Health information exchange representatives are encouraged to attend this event free of charge (in exchange for their participation in the 2010 Health Information Exchange Survey). More information and registration are online.
Cartoon caption contest.
Vote for your favorite entry
ACP InternistWeekly's cartoon caption contest continues. Readers can vote for their favorite caption to determine the winner.
"You've lost weight, but that didn't really change your BMI."
"Odd ... it says here that your co-pay is an arm and a leg."
"My HMO says I can be capitated here."
Go online to pick the winner, who receives a $50 gift certificate good toward any ACP program, product or service. Voting continues through Monday, June 7, with the winner announced in the June 8 issue..
MKSAP 15 answer and critique
The correct answer is C) Prednisone and radioactive iodine ablation. This item is available online to MKSAP 15 subscribers in the Endocrinology and Metabolism section, Item 46.
ACP's Medical Knowledge Self-Assessment Program (MKSAP) allows you to:
- Update your knowledge in all areas of internal medicine
- Prepare for ABIM certification or recertification
- Support your clinical decisions in practice
- Assess your medical knowledge with 1,200 multiple-choice questions
To order the latest edition of MKSAP, go online.
This patient should receive prednisone and radioactive iodine ablation concomitantly. He has active Graves disease and mild Graves ophthalmopathy. Because he also has a history of a severe allergic reaction to methimazole, a retrial of antithyroidal drugs is not recommended. Although thyroidectomy is a viable treatment for hyperthyroidism resulting from Graves disease, patients are typically first made euthyroid with antithyroidal drugs preoperatively, which is not an option with this patient.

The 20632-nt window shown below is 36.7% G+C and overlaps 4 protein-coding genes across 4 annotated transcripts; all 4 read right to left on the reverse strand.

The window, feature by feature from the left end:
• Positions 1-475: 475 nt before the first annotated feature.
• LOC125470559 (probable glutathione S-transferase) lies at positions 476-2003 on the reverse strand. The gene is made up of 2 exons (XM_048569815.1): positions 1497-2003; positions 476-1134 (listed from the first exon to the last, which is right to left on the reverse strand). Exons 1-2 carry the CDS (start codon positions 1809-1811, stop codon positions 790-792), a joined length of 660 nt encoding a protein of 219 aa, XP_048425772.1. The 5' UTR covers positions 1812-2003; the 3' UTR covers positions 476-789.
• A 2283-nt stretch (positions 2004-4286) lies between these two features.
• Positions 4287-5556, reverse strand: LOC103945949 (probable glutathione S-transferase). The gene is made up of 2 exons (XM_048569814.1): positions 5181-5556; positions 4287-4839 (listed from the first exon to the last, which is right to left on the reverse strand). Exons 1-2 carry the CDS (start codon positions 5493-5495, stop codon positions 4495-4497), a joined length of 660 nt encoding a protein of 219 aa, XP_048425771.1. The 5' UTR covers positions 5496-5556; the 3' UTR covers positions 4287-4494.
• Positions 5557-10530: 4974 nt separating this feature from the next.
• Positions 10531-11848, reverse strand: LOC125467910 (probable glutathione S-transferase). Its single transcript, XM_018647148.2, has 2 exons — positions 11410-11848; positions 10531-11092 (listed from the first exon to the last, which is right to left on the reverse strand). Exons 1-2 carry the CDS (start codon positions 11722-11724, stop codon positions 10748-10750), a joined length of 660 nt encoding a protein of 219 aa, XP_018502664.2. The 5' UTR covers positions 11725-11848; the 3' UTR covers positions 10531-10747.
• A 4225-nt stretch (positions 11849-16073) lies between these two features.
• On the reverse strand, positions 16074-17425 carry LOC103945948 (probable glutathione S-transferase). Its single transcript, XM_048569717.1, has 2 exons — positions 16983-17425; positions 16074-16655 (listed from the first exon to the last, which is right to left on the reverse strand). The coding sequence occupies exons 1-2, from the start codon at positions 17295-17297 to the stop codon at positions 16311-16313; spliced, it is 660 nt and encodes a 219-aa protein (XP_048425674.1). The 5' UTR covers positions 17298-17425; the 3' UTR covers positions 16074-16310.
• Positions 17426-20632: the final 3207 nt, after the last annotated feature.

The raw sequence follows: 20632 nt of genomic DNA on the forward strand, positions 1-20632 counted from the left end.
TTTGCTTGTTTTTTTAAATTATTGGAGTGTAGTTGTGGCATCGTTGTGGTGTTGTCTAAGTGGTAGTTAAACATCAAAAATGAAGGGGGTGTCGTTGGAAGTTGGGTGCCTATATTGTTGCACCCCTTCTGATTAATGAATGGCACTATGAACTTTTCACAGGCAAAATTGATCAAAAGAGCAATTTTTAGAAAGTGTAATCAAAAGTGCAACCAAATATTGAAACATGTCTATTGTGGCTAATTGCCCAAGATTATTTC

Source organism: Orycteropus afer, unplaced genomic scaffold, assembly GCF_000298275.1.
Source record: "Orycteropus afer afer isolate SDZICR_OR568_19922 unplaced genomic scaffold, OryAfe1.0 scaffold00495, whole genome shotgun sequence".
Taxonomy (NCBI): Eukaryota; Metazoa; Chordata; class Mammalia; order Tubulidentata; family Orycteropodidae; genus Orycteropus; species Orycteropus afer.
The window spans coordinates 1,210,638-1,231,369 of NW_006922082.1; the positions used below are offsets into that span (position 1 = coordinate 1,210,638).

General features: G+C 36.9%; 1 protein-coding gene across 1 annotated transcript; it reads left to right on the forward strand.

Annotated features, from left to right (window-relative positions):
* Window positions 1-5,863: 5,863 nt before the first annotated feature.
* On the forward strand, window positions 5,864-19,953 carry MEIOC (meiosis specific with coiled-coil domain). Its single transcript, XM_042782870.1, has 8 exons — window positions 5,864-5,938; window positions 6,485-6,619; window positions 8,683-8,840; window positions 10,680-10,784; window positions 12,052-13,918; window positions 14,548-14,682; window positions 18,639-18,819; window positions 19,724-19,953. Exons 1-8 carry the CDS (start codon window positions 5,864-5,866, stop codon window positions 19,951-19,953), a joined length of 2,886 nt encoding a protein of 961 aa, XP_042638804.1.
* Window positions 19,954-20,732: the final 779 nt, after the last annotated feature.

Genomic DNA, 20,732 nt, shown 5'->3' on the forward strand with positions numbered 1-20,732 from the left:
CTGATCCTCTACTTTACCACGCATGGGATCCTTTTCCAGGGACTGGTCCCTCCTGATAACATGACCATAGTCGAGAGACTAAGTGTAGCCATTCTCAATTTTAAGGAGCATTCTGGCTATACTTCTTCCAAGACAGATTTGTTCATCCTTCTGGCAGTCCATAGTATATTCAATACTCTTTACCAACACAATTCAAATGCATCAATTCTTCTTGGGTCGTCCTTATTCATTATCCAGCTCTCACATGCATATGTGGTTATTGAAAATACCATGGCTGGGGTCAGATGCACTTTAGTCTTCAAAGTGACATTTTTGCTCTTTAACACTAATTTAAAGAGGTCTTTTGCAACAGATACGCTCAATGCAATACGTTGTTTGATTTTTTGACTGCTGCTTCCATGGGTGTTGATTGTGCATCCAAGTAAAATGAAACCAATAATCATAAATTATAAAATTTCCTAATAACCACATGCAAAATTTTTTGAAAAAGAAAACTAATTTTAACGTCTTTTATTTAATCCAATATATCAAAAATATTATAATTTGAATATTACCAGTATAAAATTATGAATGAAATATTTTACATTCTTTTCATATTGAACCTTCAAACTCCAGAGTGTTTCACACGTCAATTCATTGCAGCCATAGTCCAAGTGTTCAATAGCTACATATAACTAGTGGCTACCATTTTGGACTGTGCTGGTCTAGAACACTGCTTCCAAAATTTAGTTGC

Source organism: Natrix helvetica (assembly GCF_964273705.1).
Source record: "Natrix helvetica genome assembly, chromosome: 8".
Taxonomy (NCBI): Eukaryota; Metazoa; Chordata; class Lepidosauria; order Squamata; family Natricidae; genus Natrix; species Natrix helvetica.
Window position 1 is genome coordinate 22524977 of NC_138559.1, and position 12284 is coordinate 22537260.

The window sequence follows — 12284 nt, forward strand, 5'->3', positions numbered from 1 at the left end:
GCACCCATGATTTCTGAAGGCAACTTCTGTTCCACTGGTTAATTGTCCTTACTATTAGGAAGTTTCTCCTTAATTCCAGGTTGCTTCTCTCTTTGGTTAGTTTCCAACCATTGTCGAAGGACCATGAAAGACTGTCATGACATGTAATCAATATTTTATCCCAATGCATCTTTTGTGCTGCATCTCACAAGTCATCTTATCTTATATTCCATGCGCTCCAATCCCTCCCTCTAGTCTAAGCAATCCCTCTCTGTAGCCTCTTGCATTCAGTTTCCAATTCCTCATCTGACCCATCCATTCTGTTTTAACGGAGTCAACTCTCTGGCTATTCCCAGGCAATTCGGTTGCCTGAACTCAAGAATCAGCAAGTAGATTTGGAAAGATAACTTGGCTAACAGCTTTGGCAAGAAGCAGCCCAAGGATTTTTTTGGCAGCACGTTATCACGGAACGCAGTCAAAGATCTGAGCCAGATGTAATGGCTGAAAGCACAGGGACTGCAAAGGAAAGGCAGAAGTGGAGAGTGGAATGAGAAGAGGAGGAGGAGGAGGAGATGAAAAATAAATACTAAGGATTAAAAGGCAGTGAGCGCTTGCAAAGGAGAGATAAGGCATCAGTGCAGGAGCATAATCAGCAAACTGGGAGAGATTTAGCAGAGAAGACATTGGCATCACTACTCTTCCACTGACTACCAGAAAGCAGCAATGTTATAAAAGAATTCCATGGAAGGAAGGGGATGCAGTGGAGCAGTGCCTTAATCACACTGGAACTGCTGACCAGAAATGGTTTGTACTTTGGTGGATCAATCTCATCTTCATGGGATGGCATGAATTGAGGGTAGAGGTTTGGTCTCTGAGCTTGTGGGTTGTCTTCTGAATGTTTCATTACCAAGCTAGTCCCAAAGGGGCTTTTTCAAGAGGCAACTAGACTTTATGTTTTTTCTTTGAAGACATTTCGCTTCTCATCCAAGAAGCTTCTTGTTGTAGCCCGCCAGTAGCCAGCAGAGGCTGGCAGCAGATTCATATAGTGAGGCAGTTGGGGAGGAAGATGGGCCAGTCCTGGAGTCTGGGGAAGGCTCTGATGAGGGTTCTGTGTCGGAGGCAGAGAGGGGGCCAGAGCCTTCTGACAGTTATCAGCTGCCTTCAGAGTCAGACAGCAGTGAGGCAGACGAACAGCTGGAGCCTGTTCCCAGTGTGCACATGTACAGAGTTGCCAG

Graves disease is complicated by Graves ophthalmopathy in approximately 5% to 10% of patients. Graves ophthalmopathy is an autoimmune disease of the retro-orbital tissues that may present with proptosis and periorbital edema. Patients may report irritation in the eyes, tearing, ocular pain, and changes in vision. Vision loss may occur. A persistent thyrotoxic or hypothyroid state appears to exacerbate eye disease activity, so patients should be made euthyroid as soon as possible. However, the use of radioactive iodine to treat hyperthyroidism can exacerbate thyroid-associated eye disease, especially in patients with significant preexisting ophthalmopathy at the time of ablation. Prednisone can mitigate this negative effect. A periablative course of prednisone is thus appropriate in patients with mild ophthalmopathy who are being considered for ablation therapy.
Orbital decompression surgery is reserved for patients with severe ophthalmopathy that has not responded to medical treatment. Furthermore, the patient would first need to be made euthyroid before any such surgery. Decompression surgery is thus inappropriate in this patient.
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Copyright 2010 by the American College of Physicians.
A 67-year-old man is evaluated for a 6-month history of worsening exertional dyspnea. He has severe COPD, previously with minimal exertional symptoms, but now notes activity-limiting shortness of breath when walking short distances. He does not have chest pain, gastrointestinal symptoms, or sleep-related symptoms. Medical history is otherwise unremarkable. Medications are a twice-daily fluticasone/salmeterol inhaler and an as-needed albuterol/ipratropium metered-dose inhaler. He has a 55-pack-year smoking history but quit when COPD was diagnosed. Following a physical exam, chest radiograph, and transthoracic echocardiogram, what is the most appropriate diagnostic test to perform next?